<p>haha your kids did a wonderful job they look nice</p>
<p>hay i like the holders </p>
Fantastic, glad you enjoyed the project and the eggs look great
Here's kind of a different take on this: 6&quot; styrofoam egg, coated with modeling paste whipped up into a spiky texture. All turned out well except I'm not too happy with the rub-on gold accent; it dried very quickly and I obviously had trouble spreading it thin enough to be an accent like KaptinScarlet's.
<p>that egg is cool i like it</p>
<p>These are amazing and really fun and pretty. I think, especially on the green and black eggs, the glue lines could use some gold paint, I think it would absolutely pop and make it just that much prettier.</p>
<p>this is a great idea! thanks so much</p>
Dear Kaptin: <br>What a nice job! <br> <br>more on that. Being an ignorant in this matter: Dragon Egss. <br>Finally, I think I comprehend why the female dragons are so bad tempered!!!... :-) <br> <br>Please, keep the good work! <br>
Looks like fun, I assume normal white eggs wouldn't do it though huh?
that is so cool.
To make the egg less fragile and have some substance in the hand, I suggest filling with plaster of paris and allowing it to cure before proceeding with the painting. I did this to produce dummy eggs for my ducks' nests at one time and while the real egg chipped off the plaster over time (months, years) in a livestock pen environment an empty egg would have been broken in days if not sooner. Definitely adds some heft and interior structure.
I suggest using egg gourds if you can find them. Google egg gourds. Will last forever as they are just like wood and much easier to handle.
lol - i was just gonna say that a dremel takes all the hassle out of step one.
Mega Cool!!!
Hi Kaptin!<br/>This was an awesome Instructable. The idea itself is fantastic, and the instructions are stellar. Love your illustrations; you really make everything easy to understand, and that is a rarity in an online how-to!<br/><br/>I made (I mean <em>found</em>) a handful of eggs for my boyfriend's birthday a few weeks ago. One for each of the chromatic dragons in Dungeons and Dragons.<br/><br/>I used spray paint for the base coats, acrylic for the distressing, and nail enamel for the highlights. Also, I glittered the black and white eggs with coarse black and iridescent white for a little texture and interest as they didn't have quite as much contrast as the coloured eggs.<br/><br/>I really enjoyed making them, and my boyfriend loved them, though he says he's a little nervous that they might hatch in our lifetime. ; ) We have them displayed on the mantle, and they are too nerdy and cool for me. Thank you!<br/>
You did a fantastic job and I love how you chose to stand them. Thanx for sharing
these are wicked great job <br>
nice work
They are absolutely brilliant. Thanks for the lovely message and the great images. If you like that sort of thing I have a website of my own filled with such stuff. <a rel="nofollow" href="http://www.dadcando.com/">dadcando</a>. In it you'll find a is a neat section called the Dragonry (in the Making Section). But whatever, those eggs are just how I imagined they'd be. Love the nests by the way <sup>_</sup><br/>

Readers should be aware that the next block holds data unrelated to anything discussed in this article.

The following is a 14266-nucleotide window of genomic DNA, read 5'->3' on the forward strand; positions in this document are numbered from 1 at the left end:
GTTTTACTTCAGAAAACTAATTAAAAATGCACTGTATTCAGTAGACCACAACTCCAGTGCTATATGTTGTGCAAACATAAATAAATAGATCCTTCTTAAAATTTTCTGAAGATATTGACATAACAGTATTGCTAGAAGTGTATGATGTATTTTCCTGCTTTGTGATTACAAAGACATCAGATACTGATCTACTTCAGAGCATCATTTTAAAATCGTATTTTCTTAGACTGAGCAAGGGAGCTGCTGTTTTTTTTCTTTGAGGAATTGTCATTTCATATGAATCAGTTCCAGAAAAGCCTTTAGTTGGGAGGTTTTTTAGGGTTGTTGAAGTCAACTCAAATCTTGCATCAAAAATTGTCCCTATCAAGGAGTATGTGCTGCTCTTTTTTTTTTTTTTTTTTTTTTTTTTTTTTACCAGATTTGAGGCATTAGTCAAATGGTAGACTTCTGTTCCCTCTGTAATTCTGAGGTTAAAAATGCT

Thanks! Yes, I've been to DadCanDo. I think it's an awesome site, and I'm hoping to join soon. Your kids must be some of the happiest kids on the planet. Thanks again! I can't wait to see what you've got next!
Thanks for your lovely comments, yes they are pretty happy... <sup>_</sup> got loads of cool stuff coming up!<br/>
Ive just visited dadcando and it is awesome. I hope to join but i dont really have money to spare.. shame. great ideas though.
Nice eggs! But how did you make the base? Just glue rocks together? Or glue the rocks to something else?
Thanx for these instructions I am definately going to try this.
I like these very much. Another fun thing to try would be to paint a color first, add the glue, and use gold or silver leaf on the glue. It WILL stick to hot glue.
Thank you so much for some inspiration. I started to make the first one and decided it needed some incubation buddies....lol <br>I used paper covered plastic eggs I purchased from a craft store. Paints are acrylics and I used puffy metallic paints for the silver gold and copper. I coated these in brush on glaze. I liked that I had much more control over the color by hand mixing and painting. <br>Thank you!! <br>
im going to make these, but I cant find any latex paint... <br>
Acrylic, spray or emulsion will do just as well
its just that the first time the spray paint got all drippy, and i figured that you needed some clear latex paint to make it stick. and what is emulsion, anyway?
I am sooooo making these 2moz, might not have the glue gun, but..... may use something similar, like a fast set sealant, if all goes well, will post a pic here. :-)
Heres mine!
the red one is cool<br><br>
the Family and I had a blast making these turned out very nice<br>Thanks

About This Instructable




Bio: Eldest of five, son of two doctors, 10 years in Graphic Design and marketing, then retrained as a Biomedical Materials Engineer, don't ask me ... More »